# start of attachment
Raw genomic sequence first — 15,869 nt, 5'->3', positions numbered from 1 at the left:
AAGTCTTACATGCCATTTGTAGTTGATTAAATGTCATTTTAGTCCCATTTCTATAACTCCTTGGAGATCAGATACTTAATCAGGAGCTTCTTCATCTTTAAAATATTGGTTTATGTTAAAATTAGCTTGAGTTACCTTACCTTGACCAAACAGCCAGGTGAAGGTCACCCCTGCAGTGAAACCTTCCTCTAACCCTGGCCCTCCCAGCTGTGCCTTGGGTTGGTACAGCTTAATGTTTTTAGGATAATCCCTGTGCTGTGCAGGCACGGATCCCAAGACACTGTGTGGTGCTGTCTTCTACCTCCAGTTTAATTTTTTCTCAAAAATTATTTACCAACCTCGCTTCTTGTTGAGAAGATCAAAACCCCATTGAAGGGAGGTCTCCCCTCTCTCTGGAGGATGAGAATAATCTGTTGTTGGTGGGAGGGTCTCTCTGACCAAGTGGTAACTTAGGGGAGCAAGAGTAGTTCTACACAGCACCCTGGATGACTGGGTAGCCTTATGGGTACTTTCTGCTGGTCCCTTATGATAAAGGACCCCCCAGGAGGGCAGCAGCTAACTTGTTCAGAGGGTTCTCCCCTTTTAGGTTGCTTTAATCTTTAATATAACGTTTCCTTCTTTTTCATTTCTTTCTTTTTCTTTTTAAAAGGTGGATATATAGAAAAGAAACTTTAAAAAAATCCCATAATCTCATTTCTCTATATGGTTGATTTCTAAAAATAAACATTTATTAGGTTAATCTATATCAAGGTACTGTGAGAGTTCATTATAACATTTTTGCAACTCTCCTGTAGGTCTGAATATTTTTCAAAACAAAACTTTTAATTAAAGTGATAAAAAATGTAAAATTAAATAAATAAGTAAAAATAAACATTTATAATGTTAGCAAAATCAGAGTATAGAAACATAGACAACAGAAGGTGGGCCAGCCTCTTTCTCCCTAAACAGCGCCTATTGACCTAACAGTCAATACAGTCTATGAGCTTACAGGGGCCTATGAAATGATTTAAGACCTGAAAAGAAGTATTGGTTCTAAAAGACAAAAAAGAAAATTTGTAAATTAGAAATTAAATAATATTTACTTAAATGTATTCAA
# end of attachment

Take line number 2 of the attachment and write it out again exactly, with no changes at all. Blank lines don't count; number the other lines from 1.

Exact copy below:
AAGTCTTACATGCCATTTGTAGTTGATTAAATGTCATTTTAGTCCCATTTCTATAACTCCTTGGAGATCAGATACTTAATCAGGAGCTTCTTCATCTTTAAAATATTGGTTTATGTTAAAATTAGCTTGAGTTACCTTACCTTGACCAAACAGCCAGGTGAAGGTCACCCCTGCAGTGAAACCTTCCTCTAACCCTGGCCCTCCCAGCTGTGCCTTGGGTTGGTACAGCTTAATGTTTTTAGGATAATCCCTGTGCTGTGCAGGCACGGATCCCAAGACACTGTGTGGTGCTGTCTTCTACCTCCAGTTTAATTTTTTCTCAAAAATTATTTACCAACCTCGCTTCTTGTTGAGAAGATCAAAACCCCATTGAAGGGAGGTCTCCCCTCTCTCTGGAGGATGAGAATAATCTGTTGTTGGTGGGAGGGTCTCTCTGACCAAGTGGTAACTTAGGGGAGCAAGAGTAGTTCTACACAGCACCCTGGATGACTGGGTAGCCTTATGGGTACTTTCTGCTGGTCCCTTATGATAAAGGACCCCCCAGGAGGGCAGCAGCTAACTTGTTCAGAGGGTTCTCCCCTTTTAGGTTGCTTTAATCTTTAATATAACGTTTCCTTCTTTTTCATTTCTTTCTTTTTCTTTTTAAAAGGTGGATATATAGAAAAGAAACTTTAAAAAAATCCCATAATCTCATTTCTCTATATGGTTGATTTCTAAAAATAAACATTTATTAGGTTAATCTATATCAAGGTACTGTGAGAGTTCATTATAACATTTTTGCAACTCTCCTGTAGGTCTGAATATTTTTCAAAACAAAACTTTTAATTAAAGTGATAAAAAATGTAAAATTAAATAAATAAGTAAAAATAAACATTTATAATGTTAGCAAAATCAGAGTATAGAAACATAGACAACAGAAGGTGGGCCAGCCTCTTTCTCCCTAAACAGCGCCTATTGACCTAACAGTCAATACAGTCTATGAGCTTACAGGGGCCTATGAAATGATTTAAGACCTGAAAAGAAGTATTGGTTCTAAAAGACAAAAAAGAAAATTTGTAAATTAGAAATTAAATAATATTTACTTAAATGTATTCAA